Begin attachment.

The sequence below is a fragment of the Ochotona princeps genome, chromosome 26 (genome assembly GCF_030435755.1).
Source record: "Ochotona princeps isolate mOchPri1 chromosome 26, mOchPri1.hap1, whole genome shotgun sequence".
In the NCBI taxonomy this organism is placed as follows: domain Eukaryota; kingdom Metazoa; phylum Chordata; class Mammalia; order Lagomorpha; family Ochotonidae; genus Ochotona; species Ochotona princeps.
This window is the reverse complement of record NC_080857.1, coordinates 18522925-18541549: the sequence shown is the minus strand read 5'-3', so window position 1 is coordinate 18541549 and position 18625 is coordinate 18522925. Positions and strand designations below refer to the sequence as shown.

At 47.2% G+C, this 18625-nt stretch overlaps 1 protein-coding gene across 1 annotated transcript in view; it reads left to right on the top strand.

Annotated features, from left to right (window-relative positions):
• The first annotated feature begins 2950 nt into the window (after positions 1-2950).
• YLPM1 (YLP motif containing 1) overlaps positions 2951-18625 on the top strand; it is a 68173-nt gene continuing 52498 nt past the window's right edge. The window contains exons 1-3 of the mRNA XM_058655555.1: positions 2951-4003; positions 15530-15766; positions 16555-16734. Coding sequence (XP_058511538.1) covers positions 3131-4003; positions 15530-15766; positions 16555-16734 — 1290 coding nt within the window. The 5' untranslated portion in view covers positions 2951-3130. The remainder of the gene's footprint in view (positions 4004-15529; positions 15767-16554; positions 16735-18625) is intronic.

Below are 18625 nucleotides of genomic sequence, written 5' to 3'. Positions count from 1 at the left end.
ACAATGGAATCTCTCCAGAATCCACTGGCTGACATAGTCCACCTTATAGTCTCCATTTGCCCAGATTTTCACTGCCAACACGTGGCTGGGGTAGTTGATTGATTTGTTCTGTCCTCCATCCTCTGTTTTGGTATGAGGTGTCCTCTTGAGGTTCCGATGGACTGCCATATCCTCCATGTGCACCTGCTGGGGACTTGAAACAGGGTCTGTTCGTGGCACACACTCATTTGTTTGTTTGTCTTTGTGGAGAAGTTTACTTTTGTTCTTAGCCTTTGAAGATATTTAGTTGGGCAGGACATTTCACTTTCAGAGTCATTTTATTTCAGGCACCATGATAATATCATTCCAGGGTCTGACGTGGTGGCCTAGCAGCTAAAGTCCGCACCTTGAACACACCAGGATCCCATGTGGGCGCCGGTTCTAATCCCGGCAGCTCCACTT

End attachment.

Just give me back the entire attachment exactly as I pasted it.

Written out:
The sequence below is a fragment of the Ochotona princeps genome, chromosome 26 (genome assembly GCF_030435755.1).
Source record: "Ochotona princeps isolate mOchPri1 chromosome 26, mOchPri1.hap1, whole genome shotgun sequence".
In the NCBI taxonomy this organism is placed as follows: domain Eukaryota; kingdom Metazoa; phylum Chordata; class Mammalia; order Lagomorpha; family Ochotonidae; genus Ochotona; species Ochotona princeps.
This window is the reverse complement of record NC_080857.1, coordinates 18522925-18541549: the sequence shown is the minus strand read 5'-3', so window position 1 is coordinate 18541549 and position 18625 is coordinate 18522925. Positions and strand designations below refer to the sequence as shown.

At 47.2% G+C, this 18625-nt stretch overlaps 1 protein-coding gene across 1 annotated transcript in view; it reads left to right on the top strand.

Annotated features, from left to right (window-relative positions):
• The first annotated feature begins 2950 nt into the window (after positions 1-2950).
• YLPM1 (YLP motif containing 1) overlaps positions 2951-18625 on the top strand; it is a 68173-nt gene continuing 52498 nt past the window's right edge. The window contains exons 1-3 of the mRNA XM_058655555.1: positions 2951-4003; positions 15530-15766; positions 16555-16734. Coding sequence (XP_058511538.1) covers positions 3131-4003; positions 15530-15766; positions 16555-16734 — 1290 coding nt within the window. The 5' untranslated portion in view covers positions 2951-3130. The remainder of the gene's footprint in view (positions 4004-15529; positions 15767-16554; positions 16735-18625) is intronic.

Below are 18625 nucleotides of genomic sequence, written 5' to 3'. Positions count from 1 at the left end.
ACAATGGAATCTCTCCAGAATCCACTGGCTGACATAGTCCACCTTATAGTCTCCATTTGCCCAGATTTTCACTGCCAACACGTGGCTGGGGTAGTTGATTGATTTGTTCTGTCCTCCATCCTCTGTTTTGGTATGAGGTGTCCTCTTGAGGTTCCGATGGACTGCCATATCCTCCATGTGCACCTGCTGGGGACTTGAAACAGGGTCTGTTCGTGGCACACACTCATTTGTTTGTTTGTCTTTGTGGAGAAGTTTACTTTTGTTCTTAGCCTTTGAAGATATTTAGTTGGGCAGGACATTTCACTTTCAGAGTCATTTTATTTCAGGCACCATGATAATATCATTCCAGGGTCTGACGTGGTGGCCTAGCAGCTAAAGTCCGCACCTTGAACACACCAGGATCCCATGTGGGCGCCGGTTCTAATCCCGGCAGCTCCACTT